Massively Multiplayer Online Role Playing Game
- Subverted with the title screen of Braid, which instructs you to move with the left stick and takes you right into the gameplay.
- Sly Cooper and the Thievius Raccoonus lets the player move the camera with the right analog stick.
- Super Mario 64 is an iconic example, allowing you to stretch and pull Mario's face to absurd proportions.
- Super Mario Maker has various effects depending on what you tap using the Wii U controller, which is one of the game's many Call Backs to Mario Paint.
- Super Mario Maker 2 works differently from its predecessor, displaying its title screen over one of a few template stages. You can play through the stage and/or even use it as a template to make your own. You'll start recognizing these templates in other player-made stages pretty quickly.
- Nintendo DSi game A Kappa's Trail lets you use the stylus on the title screen to guide Kappa around, and he can even eat the nearby fish as he swims.
Real Time Strategy
- The title screen for Surgeon Simulator is the main character's desk, the contents of which can be interacted with in a variety of ways, which allows the player to get a grip with the deliberately awkward controls before the game begins proper.
Stealth Based Game
- Metal Gear Solid has a fairly simple title screen, with patterns that move toward the camera, but the colours can be changed by pressing different directions on the d-pad.
- Metal Gear Solid 3: Snake Eater takes the idea a step further, allowing you to change the colors, textures, camera angles, and movement speed of the characters grappling in the background.
- This is a trademark of the Five Nights at Freddy's franchise. Many of the menus for the games show the Fazbear mascots glitching in and out, while the VR version has the player interact with different title screen elements by walking around.
Wide Open Sandbox
Other Game Genres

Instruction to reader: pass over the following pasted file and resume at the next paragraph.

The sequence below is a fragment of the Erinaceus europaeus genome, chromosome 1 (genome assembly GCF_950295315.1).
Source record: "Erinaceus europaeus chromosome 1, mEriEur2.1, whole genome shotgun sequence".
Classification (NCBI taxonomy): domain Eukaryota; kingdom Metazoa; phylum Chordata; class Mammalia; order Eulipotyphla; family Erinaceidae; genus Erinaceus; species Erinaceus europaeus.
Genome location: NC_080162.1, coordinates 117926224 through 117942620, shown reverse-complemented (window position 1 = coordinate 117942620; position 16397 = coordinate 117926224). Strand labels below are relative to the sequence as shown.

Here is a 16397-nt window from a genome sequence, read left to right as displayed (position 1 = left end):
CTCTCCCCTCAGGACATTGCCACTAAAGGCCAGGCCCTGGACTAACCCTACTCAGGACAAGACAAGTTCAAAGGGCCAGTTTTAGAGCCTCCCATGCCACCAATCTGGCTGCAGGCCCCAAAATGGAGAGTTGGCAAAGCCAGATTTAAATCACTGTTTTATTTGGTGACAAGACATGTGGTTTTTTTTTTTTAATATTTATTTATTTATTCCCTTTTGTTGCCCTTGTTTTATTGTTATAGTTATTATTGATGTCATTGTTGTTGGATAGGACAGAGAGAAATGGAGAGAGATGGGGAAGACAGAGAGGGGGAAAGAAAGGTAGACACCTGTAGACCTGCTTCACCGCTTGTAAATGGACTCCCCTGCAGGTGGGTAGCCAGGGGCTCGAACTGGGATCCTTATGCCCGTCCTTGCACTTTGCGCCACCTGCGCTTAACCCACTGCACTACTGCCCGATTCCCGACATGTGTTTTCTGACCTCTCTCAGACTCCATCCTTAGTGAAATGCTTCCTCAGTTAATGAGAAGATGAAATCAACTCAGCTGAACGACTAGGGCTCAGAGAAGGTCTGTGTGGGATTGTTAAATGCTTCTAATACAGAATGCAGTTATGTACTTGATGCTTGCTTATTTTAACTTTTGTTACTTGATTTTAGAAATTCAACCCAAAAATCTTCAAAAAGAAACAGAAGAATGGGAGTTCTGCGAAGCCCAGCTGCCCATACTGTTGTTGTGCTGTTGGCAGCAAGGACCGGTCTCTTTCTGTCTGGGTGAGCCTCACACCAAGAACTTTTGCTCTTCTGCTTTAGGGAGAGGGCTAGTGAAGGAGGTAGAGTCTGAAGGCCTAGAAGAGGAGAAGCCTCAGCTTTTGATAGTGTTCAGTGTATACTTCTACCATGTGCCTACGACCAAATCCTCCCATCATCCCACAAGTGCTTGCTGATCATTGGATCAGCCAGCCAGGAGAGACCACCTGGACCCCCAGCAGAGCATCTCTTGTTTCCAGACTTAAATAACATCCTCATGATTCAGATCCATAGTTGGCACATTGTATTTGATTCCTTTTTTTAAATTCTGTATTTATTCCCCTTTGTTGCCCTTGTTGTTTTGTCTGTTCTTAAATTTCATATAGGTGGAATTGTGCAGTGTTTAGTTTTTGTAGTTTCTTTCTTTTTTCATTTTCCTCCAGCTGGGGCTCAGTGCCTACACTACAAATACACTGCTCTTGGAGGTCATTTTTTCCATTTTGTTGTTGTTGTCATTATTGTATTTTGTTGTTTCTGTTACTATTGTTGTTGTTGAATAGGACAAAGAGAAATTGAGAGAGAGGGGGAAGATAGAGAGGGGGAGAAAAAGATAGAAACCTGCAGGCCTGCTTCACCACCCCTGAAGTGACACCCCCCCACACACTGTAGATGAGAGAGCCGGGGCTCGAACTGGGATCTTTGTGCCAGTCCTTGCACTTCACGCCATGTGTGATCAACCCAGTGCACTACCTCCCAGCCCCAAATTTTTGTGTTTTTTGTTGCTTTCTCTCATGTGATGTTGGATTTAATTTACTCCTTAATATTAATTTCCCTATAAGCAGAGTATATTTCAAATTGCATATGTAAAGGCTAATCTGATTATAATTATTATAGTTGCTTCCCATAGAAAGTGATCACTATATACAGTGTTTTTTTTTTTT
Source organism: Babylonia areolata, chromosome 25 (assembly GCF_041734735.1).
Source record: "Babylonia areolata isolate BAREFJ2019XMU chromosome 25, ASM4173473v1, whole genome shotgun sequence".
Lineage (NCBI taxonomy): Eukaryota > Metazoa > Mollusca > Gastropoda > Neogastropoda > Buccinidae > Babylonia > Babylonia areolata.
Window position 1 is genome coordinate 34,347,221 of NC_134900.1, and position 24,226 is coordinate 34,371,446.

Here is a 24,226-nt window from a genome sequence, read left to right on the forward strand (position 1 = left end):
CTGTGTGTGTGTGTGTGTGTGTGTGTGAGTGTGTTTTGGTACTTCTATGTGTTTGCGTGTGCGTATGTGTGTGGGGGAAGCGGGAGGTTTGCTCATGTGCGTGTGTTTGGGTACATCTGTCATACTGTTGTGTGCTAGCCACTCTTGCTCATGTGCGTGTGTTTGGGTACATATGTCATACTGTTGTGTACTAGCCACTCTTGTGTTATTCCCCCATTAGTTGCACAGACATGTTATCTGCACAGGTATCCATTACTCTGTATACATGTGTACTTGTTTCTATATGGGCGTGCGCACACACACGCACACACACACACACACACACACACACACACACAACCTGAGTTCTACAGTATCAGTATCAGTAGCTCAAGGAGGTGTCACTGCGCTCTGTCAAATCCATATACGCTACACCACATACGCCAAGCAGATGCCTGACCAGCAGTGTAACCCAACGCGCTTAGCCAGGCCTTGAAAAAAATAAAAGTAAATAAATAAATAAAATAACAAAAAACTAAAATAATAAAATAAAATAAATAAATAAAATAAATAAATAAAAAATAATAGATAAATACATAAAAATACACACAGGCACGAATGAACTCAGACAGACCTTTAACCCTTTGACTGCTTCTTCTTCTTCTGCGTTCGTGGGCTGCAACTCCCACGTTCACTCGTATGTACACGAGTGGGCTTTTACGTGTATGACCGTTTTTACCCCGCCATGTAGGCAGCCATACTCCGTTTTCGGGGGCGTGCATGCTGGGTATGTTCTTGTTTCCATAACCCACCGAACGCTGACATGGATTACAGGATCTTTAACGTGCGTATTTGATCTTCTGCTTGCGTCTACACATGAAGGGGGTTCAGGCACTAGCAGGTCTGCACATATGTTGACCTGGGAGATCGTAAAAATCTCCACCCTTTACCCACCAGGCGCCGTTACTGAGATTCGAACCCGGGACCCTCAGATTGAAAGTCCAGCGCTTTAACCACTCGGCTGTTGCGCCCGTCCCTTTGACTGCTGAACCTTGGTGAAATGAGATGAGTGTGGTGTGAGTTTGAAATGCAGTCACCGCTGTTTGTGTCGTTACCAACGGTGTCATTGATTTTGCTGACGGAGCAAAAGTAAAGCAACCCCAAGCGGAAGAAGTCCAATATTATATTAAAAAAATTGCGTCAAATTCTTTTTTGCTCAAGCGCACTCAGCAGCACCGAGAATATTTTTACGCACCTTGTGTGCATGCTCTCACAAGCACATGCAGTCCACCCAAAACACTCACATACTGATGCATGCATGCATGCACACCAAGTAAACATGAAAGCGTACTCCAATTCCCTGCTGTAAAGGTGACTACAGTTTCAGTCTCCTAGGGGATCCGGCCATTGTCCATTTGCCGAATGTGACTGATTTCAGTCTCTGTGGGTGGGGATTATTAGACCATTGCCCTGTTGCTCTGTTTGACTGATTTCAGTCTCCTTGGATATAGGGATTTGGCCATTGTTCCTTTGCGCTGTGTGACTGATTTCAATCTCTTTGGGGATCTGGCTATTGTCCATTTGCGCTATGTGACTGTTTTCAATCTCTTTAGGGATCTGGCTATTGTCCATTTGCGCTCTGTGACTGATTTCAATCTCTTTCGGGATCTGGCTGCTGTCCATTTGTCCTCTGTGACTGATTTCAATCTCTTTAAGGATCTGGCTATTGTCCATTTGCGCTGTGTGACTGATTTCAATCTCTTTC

- Mario Paint is one of the most well-known examples, containing (among other surprises) one of the early instances of Kazumi Totaka's famous hidden song.
- Many a game or animation hosted on Newgrounds and other sites has some form of interactivity on the title screen beyond the standard scene navigation.
- The old Homestar Runner website had an interactive title screen, with Homestar helpfully reading aloud the different menu sections if you scrolled over them.
- The Shredderman website, based on the Wendelin Van Draanen book quartet of the same name, presented this as an extra game when the website gets "hacked". To get rid of the hacker, you have to interact with the different title screen elements to find clues.
- In-universe, one interactive title screen starts the plot of Cyberchase. When Matt, Inez and Jackie meet at the library, they use a digital map to detail where they need to go. Unfortunately, Hacker uses their interaction to flood Motherboard with a virus and captures Dr. Marbles when he flies out to find the encryptor chip that Motherboard needs. Needing backup, Motherboard and Digit use the library's map to form a title screen, and summon the kids into cyberspace. She can make portals with any digital screen, meaning this trope reoccurs.